The Gift (Croggon novel)
Australian cover of The Gift
|1 October 2002 (Australia)|
|Media type||Print (hardback & paperback)|
|Pages||480 (1st Australian edition)|
|Followed by||The Riddle|
The Gift was first published in Australia on 1 October 2002 by Penguin Books in trade paperback format. In 2004 it was released in the United Kingdom by Walker Books and in 2005 it was released under the title of The Naming in hardback format by Candlewick Press in the United States. The Gift was a short-list nominee in both the 2002 Aurealis Award for best fantasy novel and the best horror novel but lost to Sean Williams' The Storm Weaver and the Sand and A. L. McCann's The White Body of Evening respectively.
The Gift (also published as The Naming) begins with Maerad, in "Gilman's Cot" as a slave, where she has been for many years, with few memories of her former life, her mother having died several years before. She is discovered by Cadvan, one of the great mystics known as 'Bards', who reveals to her that she, like him, possesses "the Gift" shared by all of these, by which she is able to command nature to do her will. Cadvan soon discovers that her mother was the leader of the First Circle of the destroyed School of Pellinor, of whom it was previously assumed that there were no survivors. Knowing this, Cadvan decides to help her escape, believing that it might not be by means of random chance that he came upon the only known survivor of Pellinor.
When Cadvan finds that Maerad's Gift is unusually powerful for one never formally taught, he begins to suspect of her more significance than he had before. He takes her to the School of Innail, to make the presence of a survivor from Pellinor known and to make Maerad a Minor Bard of Pellinor. During their time there, Maerad obtains knowledge of a long-forgotten prophecy concerning the 'Foretold One' who will defeat the Nameless One. This Nameless One is a corrupt political leader, formerly called Sharma, who discarded his own true name in order to become immortal. Twice has he attempted to conquer the land of Edil-Amarandh, and he has twice been vanquished. His last bid for power is the one in which the Foretold One, Elednor, will defeat him, leaving him dead or helpless forever. Maerad's own history, being coincident with that of the Foretold One, implies that she is Elednor, although Maerad does not immediately embrace the idea.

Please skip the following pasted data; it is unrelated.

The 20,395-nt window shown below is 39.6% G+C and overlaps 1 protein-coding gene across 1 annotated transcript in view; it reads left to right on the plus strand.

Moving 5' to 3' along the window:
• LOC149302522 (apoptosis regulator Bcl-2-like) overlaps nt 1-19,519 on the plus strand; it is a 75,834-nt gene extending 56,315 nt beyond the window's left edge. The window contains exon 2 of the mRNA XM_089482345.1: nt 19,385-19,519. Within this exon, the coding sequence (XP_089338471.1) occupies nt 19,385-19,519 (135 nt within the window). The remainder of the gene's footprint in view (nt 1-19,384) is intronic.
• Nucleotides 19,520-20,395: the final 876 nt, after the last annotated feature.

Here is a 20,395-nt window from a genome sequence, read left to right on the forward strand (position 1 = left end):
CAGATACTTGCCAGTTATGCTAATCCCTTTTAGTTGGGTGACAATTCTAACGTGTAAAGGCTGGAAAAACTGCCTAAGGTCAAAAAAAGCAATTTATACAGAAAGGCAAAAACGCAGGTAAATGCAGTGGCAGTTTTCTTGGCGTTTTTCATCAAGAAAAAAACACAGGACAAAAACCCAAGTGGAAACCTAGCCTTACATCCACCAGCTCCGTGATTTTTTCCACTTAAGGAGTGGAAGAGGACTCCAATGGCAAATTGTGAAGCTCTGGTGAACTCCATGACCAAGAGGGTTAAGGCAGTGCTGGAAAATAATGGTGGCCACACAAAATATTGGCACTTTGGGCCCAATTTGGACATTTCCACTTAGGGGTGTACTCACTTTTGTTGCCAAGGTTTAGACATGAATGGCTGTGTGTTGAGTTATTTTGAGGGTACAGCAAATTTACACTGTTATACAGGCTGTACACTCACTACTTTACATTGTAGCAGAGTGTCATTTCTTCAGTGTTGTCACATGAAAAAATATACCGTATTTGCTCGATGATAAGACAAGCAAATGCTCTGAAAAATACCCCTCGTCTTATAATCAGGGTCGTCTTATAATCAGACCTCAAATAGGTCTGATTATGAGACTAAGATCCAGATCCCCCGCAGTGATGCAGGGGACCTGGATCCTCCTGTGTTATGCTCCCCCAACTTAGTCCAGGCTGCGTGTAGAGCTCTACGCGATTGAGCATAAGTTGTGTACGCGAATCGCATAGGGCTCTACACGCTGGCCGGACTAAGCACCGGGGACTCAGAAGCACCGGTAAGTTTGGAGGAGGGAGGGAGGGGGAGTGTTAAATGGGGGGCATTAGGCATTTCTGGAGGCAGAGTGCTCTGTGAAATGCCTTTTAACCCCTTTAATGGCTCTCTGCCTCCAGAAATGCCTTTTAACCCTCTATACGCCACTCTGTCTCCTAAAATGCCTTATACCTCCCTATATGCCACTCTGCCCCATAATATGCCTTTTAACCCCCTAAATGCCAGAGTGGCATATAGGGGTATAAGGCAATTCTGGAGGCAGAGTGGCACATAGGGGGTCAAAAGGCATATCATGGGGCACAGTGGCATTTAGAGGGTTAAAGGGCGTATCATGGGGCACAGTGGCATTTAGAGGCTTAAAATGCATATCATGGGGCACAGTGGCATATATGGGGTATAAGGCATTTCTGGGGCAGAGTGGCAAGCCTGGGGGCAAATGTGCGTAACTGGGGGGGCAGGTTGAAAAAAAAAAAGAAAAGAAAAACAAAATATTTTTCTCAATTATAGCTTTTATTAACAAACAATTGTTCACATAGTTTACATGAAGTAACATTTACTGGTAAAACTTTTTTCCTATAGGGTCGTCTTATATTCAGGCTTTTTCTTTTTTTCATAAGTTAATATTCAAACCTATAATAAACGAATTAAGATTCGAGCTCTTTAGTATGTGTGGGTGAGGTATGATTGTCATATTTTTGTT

After their brief but enjoyed stay at Innail, Cadvan takes Maerad across the country of Annar to the school of Norloch, intending to have her instated as a full Bard and given her Name, and also to see his old teacher Nelac. En route, they discover that the Nameless One's corrupt Bards, the Hulls, are roaming freely, so that non-users of magic are terrified and terrorized; that Maerad is descended on her mother Milana's side from Lady Ardina, a faerie creature, in the book called an Elidhu, who still lives in the forest as monarch of a Lothlórien-like settlement; and that Maerad has a younger brother, called Hem or Cai, who like her is an inheritor of the Gift.
When Maerad and Cadvan, who has become her tutor, reach Norloch, they discover that corruption has penetrated even here, in that the First Bard Enkir has fallen under Sharma's influence. He is revealed as the one who had Pellinor destroyed and who sold Maerad into slavery. Largely as a result of this, and partly on account of his own misogyny, Enkir refuses to admit that Maerad is the Foretold One, or even to let her be instated as a Bard. Therefore, Cadvan and Nelac invoke an archaic ritual called the Way of the White Flame, by which Maerad is anointed a full Bard. Her Name, at this point, is revealed to be that of the Foretold One; Elednor, which means "Fire Lily".
Driven out by their enemy's hostility, Cadvan and Maerad flee to the island of Thorold, while Hem is sent southward for safety with Saliman, one of Cadvan's childhood friend who was also taught by Nelac.
- "Bibliography: The Gift". ISFDB. Retrieved 2010-02-02.
- "The Gift (Pellinor, book 1) by Alison Croggon". Fantastic Fiction. Retrieved 2010-02-02.
- "The Locus Index to SF Awards: 2003 Aurealis Awards". Locus Online. Retrieved 2010-02-02.